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Otolaryngology Coding Alert

We Answer Your Hardest NG Coding Question

News flash: Goggle placement doesn't count as 92547

Sure, you want payment when your otolaryngologist places goggles prior to measuring a patient's eye movement, but you shouldn't report 92547 for this service.

Dilemma: Coders don't know whether they should apply the same add-on "placement" code when their otolaryngologist performs nystagmography (NG) with video rather than electrodes. Experts explain how you should code each method. 92547 Is for Electrode-Based System When your otolaryngologist places electrodes, you should bill +92547 (Use of vertical electrodes [list separately in addition to code for primary procedure]) per service date. Otolaryngologists have traditionally obtained electronystagmography (ENG) (92541-92546) responses with electrodes.

But otolaryngologists could observe only limited torsional eye movement with electrodes. Increasingly, otolaryngologists are using infrared technology to record eye movements, especially when diagnosing benign paroxysmal positional vertigo (386.11, Vertiginous syndromes and other disorders of vestibular system; other and unspecified peripheral vertigo; benign paroxysmal positional vertigo). Video Method Makes 92547 Billing Improper You shouldn't assign 92547 when your otolaryngologist uses the new "video" technology. "Code 92547, as stated in the code descriptor, is specific to the use of vertical electrodes," says Jennifer Trajkovski, BS, RHIT, coding associate for AMA CPT Information Services in a private letter.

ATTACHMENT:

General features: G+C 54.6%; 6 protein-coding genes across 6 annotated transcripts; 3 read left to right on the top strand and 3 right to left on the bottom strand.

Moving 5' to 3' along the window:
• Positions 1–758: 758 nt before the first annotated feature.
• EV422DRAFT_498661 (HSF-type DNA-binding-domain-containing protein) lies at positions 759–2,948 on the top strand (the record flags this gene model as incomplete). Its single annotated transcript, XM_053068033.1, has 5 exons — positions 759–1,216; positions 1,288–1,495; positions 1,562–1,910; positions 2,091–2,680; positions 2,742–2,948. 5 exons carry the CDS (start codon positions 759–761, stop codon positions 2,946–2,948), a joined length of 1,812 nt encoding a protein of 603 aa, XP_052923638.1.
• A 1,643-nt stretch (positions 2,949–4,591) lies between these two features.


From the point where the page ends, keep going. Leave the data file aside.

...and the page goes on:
Problem: In videonystagmography (VNG), the otolaryngologist doesn't apply electrodes, says James Z. Cinberg, MD, a solo-practice otolaryngologist in Elizabeth, N.J. The physician instead places goggles over the patient's eyes.

Bottom line: Because VNG uses video to record and measure the patient's eye movement instead of vertical electrodes, you should not submit 92547 for goggle use, says Robert Henderson, president of Vestibular Technologies in Tampa, Fla. Payment Isn't Worth Risk If you're thinking of still billing 92547 for VNG, don't. Insiders have reported rumblings that the Office of Inspector General may target vertical electrode code use.

In any case, improperly using 92547 probably isn't worth the extra $45.18 (2004 Medicare national value) that the code pays, Henderson says.

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